They sold us the time machine with promises that we would see the dead again. We bought the vision, and we bought the machines. They got very, very rich. But they never told us the real price we'd pay.
You can go back, can see. But you can't touch. That girlfriend who climbed into the car with the drunk fratboy, you can't save her.1 No one can save her. No one can save anyone. With this amazing technology, we can do nothing more than watch the same mistakes, feel the same losses, take the same hits, feel the same pain.
We were never meant to be our brother's guardian, our lover's angel. We were given one body, one will, and never told how to use it. This was no accident.
And the universe knows this.2 That's why the Creature comes after you. Because being forced to simply watch isn't enough; you need to be pursued through time by this slavering thing that comes to you in the silence between moments, whispering in its wet, sibilant voice:
Time devours. So do I.
You push the button and you jump like you're getting somewhere, but the Creature is with you every time you stop to breathe. Every time you stop to see, to wish, to dream of a change. Chasing you down though the years.3
So you unplug the cables from temples and spine, you sit there sweating with the tears in your eyes and the monster is gone, the past is gone, and you're left with nothing but this filthy disgusting world and your little pod acrid with panic and regret. You stagger out past the empty Reception area into the too-bright sun and you stand on the curb watching the autocars zip past, everyone with somewhere to go except you, the computer's been your world for so long now that there's nothing for you out here anymore. So you go back in. 4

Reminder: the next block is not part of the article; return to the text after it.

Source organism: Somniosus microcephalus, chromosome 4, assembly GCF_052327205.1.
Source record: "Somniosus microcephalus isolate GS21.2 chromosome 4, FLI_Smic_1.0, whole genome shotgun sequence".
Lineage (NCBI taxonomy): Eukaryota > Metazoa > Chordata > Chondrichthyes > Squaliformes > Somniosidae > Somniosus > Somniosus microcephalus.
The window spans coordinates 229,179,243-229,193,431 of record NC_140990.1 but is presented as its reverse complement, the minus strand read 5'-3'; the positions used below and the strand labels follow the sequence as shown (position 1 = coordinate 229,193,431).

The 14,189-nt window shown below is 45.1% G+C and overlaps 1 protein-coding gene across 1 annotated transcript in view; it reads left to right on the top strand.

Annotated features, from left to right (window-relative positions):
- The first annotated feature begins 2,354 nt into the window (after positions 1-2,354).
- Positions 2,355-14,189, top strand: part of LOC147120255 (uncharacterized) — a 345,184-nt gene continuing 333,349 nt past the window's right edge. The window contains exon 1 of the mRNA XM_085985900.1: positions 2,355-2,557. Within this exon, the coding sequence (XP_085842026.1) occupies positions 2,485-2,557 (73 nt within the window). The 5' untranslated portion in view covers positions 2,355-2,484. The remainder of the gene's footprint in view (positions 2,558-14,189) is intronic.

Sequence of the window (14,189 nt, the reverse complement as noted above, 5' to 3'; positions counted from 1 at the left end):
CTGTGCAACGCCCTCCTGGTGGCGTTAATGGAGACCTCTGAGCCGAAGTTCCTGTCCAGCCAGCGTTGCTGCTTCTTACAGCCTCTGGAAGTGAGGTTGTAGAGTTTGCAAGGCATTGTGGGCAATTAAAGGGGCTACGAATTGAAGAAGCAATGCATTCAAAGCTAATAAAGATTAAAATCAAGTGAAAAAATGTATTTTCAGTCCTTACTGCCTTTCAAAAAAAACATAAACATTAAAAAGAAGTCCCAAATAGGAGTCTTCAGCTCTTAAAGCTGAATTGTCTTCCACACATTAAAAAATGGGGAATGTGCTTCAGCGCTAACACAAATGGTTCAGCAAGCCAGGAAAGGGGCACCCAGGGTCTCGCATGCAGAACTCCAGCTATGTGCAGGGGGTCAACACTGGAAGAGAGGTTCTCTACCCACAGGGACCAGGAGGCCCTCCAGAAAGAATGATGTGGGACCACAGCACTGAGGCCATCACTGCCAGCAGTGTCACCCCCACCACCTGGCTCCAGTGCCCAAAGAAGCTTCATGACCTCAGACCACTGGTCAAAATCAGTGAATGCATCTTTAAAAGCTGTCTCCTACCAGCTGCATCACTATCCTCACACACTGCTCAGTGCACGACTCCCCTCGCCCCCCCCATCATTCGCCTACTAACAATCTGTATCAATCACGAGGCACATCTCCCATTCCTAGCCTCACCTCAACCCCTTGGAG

And reception isn't empty anymore. The slab of meat with his three-day stubble is back and he's standing there, arms crossed in his black tee-shirt, squinting at you like you owe him something. And you do.
We have a problem? he demands and you want to say no, but he's too big and too angry so you squeak some excuse and try to wriggle past.
You aren't holding up your end, he grunts. You want to protest that the machine doesn't give you people's brains, just their physical world, and they change their PINs and passwords all the time anyway, what does Donny expect. But the fist bunched in your shirt is the size of your head and so you say you're working it, promise the big score soon.
He grunts at you again and gives you a shake5, and then you're back in your pod, where you can escape the now for the then as long as you never stop moving.1
1 time travel: 64 words
2 existentialism: 71 words
3 creature horror, 88 words
4 cyberpunk, 99 words
5 mobster, 147 words
1 time travel redux, 23 words
This from a reddit /r/writingprompts prompt, where we were challenged to blend five genres into one story. I broke the prompt a little (too many words in the mobster section), but I kinda like what came out of it anyway.